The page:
The following letter appeared in the August 16, 2018 edition the Fairfield Ledger.
Concerned about the Daniels Site and the introduction of corporate farming into Jefferson County? Take action here.
To the Editor:
This month businessman Bill Huber proposed a 7497-head industrial hog confinement for Penn Township in Jefferson County. The CAFO, Daniels Site, will be 2.5 miles west of the city of Pleasant Plain and will generate 2.3 million gallons of manure annually, according to his DNR application.
This is the largest CAFO to come to Jefferson County and sits in the Lake Darling watershed. Although the lake went through a multi-million renovation, it’s still suffering from water pollution problems caused by E.coli and blue-green algae blooms.
Mr. Huber, who is not a Jefferson County resident, has ownership interest in 21 other hog confinements in four nearby counties. In fact, we understand he is a partner with Agri-Way Partners, a grain company in Wayland that in 2014 expanded into hog production with plans to build 40* CAFOs in southeast Iowa.
Mr. Huber’s company can be likened to a small scale Smithfield and represents a different type of CAFO ownership than the local contract grower that typically owns hog confinements in the county. This is not good.
On Monday, August 13, the Jefferson County Board of Supervisors met to score the Master Matrix, which was self scored at 505 points. Jefferson County Farmers & Neighbors, Inc. (JFAN) closely reviewed the Matrix and discovered four questions we felt didn’t merit the 70 points taken. We made a strong case to the supervisors to hold this CAFO to the highest standards intended by law given the ecological and community impact of this enormous confinement. Had they done so, the Matrix would have failed at 435 points.
While Supervisors Lee Dimmitt, Dee Sandquist and Dick Reed did give thoughtful consideration to the points JFAN raised, in the end, it’s our conviction they lacked the courage to score the Master Matrix with the high standards JFAN urged and that such industrial operations require.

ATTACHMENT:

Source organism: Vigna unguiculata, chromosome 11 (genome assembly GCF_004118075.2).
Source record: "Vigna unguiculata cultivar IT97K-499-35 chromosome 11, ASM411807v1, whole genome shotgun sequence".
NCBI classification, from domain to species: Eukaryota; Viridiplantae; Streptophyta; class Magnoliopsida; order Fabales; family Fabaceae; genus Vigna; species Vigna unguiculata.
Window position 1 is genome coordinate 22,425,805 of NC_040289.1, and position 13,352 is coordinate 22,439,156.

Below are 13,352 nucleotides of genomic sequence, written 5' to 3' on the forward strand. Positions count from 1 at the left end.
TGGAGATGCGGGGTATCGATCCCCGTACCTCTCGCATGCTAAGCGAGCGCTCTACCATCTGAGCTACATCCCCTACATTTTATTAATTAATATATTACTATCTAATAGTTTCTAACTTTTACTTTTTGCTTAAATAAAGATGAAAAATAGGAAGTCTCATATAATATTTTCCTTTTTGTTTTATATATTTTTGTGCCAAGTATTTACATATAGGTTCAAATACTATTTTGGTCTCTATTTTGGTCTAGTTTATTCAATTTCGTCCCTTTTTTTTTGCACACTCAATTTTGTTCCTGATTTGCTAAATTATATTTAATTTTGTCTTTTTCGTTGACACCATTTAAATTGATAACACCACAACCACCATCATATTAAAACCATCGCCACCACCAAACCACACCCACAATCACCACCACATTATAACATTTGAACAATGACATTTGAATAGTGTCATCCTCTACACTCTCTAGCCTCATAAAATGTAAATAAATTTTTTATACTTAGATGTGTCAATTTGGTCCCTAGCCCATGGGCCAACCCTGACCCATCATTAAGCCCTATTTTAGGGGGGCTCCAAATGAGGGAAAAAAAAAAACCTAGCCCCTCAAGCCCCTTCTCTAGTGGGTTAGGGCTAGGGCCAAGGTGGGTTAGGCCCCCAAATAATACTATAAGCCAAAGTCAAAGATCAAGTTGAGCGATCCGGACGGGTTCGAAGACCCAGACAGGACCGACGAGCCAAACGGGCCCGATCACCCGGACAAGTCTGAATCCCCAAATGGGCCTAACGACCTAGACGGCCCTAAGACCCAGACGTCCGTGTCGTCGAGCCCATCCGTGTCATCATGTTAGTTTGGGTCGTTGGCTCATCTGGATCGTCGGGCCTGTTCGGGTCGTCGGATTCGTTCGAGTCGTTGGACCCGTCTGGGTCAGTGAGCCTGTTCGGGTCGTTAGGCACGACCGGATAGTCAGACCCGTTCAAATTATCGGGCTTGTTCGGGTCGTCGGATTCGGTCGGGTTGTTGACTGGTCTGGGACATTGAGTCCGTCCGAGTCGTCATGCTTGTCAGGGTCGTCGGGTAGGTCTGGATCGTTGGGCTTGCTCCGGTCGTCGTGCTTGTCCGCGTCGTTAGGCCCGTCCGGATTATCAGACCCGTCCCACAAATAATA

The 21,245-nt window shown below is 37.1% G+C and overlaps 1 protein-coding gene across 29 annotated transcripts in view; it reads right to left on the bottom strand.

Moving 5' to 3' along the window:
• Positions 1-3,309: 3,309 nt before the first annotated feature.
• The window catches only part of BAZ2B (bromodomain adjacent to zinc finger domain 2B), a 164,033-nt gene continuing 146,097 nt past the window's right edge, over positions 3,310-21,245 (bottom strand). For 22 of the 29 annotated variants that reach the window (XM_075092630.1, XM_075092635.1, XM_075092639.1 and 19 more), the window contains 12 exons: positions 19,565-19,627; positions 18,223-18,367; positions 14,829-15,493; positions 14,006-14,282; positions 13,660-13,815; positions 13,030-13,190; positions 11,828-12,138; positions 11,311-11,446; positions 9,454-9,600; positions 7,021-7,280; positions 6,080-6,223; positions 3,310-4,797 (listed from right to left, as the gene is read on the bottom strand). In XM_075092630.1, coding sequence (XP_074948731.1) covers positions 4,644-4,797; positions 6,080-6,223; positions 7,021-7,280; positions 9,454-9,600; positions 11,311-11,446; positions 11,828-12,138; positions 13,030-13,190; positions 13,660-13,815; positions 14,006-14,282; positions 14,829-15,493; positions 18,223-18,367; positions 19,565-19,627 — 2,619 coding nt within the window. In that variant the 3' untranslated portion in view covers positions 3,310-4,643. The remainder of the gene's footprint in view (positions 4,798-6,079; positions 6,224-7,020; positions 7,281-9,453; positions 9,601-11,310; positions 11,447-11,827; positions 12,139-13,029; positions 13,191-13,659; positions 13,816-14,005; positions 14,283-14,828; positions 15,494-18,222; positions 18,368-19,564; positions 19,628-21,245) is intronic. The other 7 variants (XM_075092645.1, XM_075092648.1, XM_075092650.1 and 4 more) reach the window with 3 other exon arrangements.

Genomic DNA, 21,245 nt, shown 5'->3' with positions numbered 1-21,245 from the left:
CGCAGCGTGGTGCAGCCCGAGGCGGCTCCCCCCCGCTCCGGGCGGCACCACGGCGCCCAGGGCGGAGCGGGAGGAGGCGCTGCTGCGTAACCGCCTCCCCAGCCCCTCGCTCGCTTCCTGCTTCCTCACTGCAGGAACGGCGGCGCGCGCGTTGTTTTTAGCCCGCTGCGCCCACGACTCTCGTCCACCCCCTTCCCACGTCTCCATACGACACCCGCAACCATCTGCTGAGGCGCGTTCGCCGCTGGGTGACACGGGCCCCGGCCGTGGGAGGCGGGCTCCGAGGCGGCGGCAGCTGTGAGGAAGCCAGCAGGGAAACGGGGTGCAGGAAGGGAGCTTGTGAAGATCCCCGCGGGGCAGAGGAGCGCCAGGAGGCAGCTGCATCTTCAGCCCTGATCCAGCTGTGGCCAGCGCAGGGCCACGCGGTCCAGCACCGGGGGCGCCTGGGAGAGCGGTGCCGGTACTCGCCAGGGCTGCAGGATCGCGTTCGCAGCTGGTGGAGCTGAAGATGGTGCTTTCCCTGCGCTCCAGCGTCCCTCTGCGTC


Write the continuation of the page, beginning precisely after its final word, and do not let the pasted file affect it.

This is just not acceptable. This was the county’s one opportunity to have some say on a confinement that may not only cause significant harm, but could open the door to more large-scale corporate farming.
Poignantly, one local organic century farmer employing six people less than two miles from the CAFO site emotionally spoke of her angst over the impending odors. Mr. Huber outrageously claimed his 7500-head CAFO wouldn’t smell except for when manure was applied. Really? He is currently in a lawsuit in Des Moines County because neighbors report odors are causing them serious harm.
Further, the supervisors will not hold a public hearing as they typically do. Why? The supervisors said there wasn’t time to organize one according to DNR deadlines. However, if they had acted proactively as in the past, there would have been plenty of time to do just that.
But, as Supervisor Dimmitt said Monday morning, he’s heard it all before.
Where our supervisors should have failed this Master Matrix, they failed Jefferson County residents by favoring an industrial operation proposed by a wealthy businessman and corporate entity that may cause substantial harm to our county.
* Correction - An article published in the April 27, 2014 Burlington Hawkeye, "Agri-Way Makes Major Commitment" reports the actual number of intended CAFOs for southeast Iowa is 48.